How to use “windows” drills

“Windows” drills are a particular type of exercise that I was taught in several different coaching clinics.  Each instructor had his own method of using them but the main idea was the same – a large circle of cones with half the players inside the cones and half outside the circle.  The players on the outside of the circle served the balls to a player on the inside. Those players on the interior of the circle had to perform some specific activity and then return the ball to the server (or to a different player other than the one who just served the ball to him) on the outside of the circle.  If the task was a header the ball would be headed back to the same person who served the ball.  On the other hand if the task was a trap and turn the player would look for a different person to return the ball to.

These are very active exercises and required good fitness. The drills lasted about two minutes each and then the players on the outside would swap with the players on the interior of the circle and perform the same activity. This allowed the players to rest while they are serving the balls so that they could perform at peak fitness when it was their turn to be inside the circle.

Windows drills can easily be adapted to any age group and are suitable to almost all ball skills.  The size of the circle depended upon the number of players involved, ages, and the type of activity performed as well as the players’ proficiency.

The term “windows” applies to the open spacing between the cones which served as the “windows” where the server stands. Most of the exercises specifically referred to by the instructors as “windows” exercises were passing and receiving drills.


The drills usually start with each of the players on the exterior with a ball. For example one would be a large circle (25 to 30 yards in diameter) with players on the outside of the circle with a ball and an equal number of players on the interior.

Players outside would toss a ball to a player inside the circle who would head it back. The interior player would then move and look for another outside (of the circle) player to toss them a ball.

These are continuous movement exercises. Most were similar where the player inside the circle had to perform some task (trap, pass, move, etc.) and then look for another outside person to pass to them.


  • Defensive Headers – clearing headers – up and away
  • Attacking Headers – down at servers’ feet
  • Pass on ground from server – one touch back to server and then look for a different server. Do right foot only for one minute and left foot only for one minute.
  • Pass on ground from server – receiver makes first touch away from pressure and then finds another open player (one without a ball” on the outside of the circle.
  • Chest traps
  •  Inside of foot volley back to server – often used on throw-ins to drop ball back to thrower – You can have the server use throw-in technique to serve the ball.  That will require a larger circle.
  • Volleys on laces back to server – use proper shooting technique

There are many more tasks that can be used.


  • Keep head up – the number of bodies inside the circle requires the players keep their heads up to avoid collision and, in some cases, to be sure that they are returning the ball to a player who does not already have a ball.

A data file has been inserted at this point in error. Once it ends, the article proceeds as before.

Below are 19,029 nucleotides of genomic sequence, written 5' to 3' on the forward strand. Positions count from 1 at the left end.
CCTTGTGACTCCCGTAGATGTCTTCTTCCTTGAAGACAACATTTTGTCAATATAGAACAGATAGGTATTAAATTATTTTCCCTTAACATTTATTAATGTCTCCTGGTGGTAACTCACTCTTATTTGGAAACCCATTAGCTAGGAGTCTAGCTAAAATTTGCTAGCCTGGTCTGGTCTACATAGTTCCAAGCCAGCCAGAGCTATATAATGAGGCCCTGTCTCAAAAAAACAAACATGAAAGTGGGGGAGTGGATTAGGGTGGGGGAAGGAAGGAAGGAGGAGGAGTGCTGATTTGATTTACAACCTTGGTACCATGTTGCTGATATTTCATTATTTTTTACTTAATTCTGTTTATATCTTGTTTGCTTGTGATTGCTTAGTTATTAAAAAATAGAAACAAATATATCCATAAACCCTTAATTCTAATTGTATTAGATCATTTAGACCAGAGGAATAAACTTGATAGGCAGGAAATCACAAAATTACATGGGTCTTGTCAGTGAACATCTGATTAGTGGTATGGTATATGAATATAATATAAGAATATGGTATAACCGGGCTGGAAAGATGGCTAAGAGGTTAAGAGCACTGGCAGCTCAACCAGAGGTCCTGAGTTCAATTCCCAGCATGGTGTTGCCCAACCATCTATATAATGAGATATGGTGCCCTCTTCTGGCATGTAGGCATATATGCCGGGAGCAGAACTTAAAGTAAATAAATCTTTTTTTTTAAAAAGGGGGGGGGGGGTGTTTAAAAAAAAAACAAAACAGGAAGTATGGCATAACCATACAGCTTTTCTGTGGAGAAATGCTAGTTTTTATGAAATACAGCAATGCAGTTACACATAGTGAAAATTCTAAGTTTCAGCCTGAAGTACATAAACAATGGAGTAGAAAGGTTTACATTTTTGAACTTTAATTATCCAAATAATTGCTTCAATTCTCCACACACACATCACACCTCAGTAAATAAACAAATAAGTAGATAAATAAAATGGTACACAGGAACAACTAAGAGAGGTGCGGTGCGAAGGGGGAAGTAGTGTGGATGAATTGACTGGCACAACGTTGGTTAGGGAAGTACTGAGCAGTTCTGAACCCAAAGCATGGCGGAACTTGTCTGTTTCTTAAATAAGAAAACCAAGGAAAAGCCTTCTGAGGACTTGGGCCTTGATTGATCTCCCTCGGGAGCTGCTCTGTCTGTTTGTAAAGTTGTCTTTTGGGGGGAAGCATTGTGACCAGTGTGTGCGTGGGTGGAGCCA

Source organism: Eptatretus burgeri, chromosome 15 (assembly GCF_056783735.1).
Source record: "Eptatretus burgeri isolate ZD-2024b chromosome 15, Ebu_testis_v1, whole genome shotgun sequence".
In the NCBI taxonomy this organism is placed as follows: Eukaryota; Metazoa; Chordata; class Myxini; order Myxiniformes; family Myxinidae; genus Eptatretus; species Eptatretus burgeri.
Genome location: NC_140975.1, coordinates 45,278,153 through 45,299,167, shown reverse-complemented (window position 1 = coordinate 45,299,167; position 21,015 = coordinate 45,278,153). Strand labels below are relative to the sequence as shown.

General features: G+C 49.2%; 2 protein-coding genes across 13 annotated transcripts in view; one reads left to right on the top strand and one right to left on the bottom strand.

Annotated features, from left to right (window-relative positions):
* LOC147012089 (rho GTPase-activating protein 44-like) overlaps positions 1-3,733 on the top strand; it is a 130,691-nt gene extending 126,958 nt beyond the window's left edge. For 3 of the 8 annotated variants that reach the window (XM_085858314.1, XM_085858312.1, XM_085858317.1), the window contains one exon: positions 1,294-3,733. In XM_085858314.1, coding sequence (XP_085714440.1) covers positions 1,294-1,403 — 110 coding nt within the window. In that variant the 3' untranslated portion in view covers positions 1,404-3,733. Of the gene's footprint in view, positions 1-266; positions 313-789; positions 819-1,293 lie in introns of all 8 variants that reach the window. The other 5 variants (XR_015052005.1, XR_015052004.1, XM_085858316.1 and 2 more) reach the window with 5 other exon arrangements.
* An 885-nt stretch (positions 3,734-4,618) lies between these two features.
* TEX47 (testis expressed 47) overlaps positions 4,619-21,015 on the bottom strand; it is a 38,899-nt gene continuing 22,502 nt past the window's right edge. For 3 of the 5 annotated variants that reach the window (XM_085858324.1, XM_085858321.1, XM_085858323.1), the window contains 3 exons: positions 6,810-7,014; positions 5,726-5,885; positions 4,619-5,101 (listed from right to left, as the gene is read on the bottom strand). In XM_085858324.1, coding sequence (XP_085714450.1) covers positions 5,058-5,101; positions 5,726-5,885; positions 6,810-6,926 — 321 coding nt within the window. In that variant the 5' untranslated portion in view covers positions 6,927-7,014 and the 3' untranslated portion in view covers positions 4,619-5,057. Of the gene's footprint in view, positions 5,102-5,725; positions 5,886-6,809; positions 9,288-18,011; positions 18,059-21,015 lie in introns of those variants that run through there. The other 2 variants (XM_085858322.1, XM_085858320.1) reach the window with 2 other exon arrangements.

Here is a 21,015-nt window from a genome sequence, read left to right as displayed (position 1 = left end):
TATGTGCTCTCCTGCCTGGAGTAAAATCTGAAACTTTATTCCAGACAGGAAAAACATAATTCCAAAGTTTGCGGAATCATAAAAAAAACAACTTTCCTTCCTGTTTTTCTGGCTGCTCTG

• Change of speed – after performing the task and returning the ball to an outside player have the player move half-speed toward the opposite
  • Constant motion 
  • Good Technique – sloppy technique means that the balls go in wrong directions and the servers spend too much time chasing balls.  Since every player is supposed to bring their own ball there should be twice as many balls as needed.  Have servers put the extra ball behind them so that they can use it rather than chase an errant pass.
  • Proper weight on passes – one problem I often see in these drills is soft “hospital” passes
  • Proper distance – passes should be at least five yards – preferably more like ten yards as you would want in games.
  • Good serves from servers – serves for headers should be underhand at proper height and speed, etc.
  • Movement of players to ball rather than waiting for ball to come to them.


I remember one other drill a coach called a windows drill. He had a large circle lined with cones with spaces (windows) spaced periodically between some of the cones with four players inside and four outside the circle. There was also a cone in the very centre of the circle. In his drill it was both the exterior and interior players who had to move. The exterior players moved one direction (clockwise) until they came to an opening and there they passed to a player coming towards them from the cone. The interior player received the ball and returned the pass. The interior player then ran back touched the cone and moved in the opposite direction (counter-clockwise) and received a pass from the next player at the next opening.

He had lots of variations in the drills, number of players, both inside and outside moving the same and opposite direction, traps, headers, passes etc. The main difference was that both inside and outside players had to move so there was no chance for rest. It got sloppy pretty quick with out of shape coaches.
I preferred the drills that allowed one group to rest and just serve balls while the others worked on tactics. They wee still very intensive but the rest allowed the exercises to stay at full speed without falling apart. Two or three minutes performing a single task (i.e. chest traps and returns) was enough to tire you out quickly. I loved the rest period when I just got to serve the ball.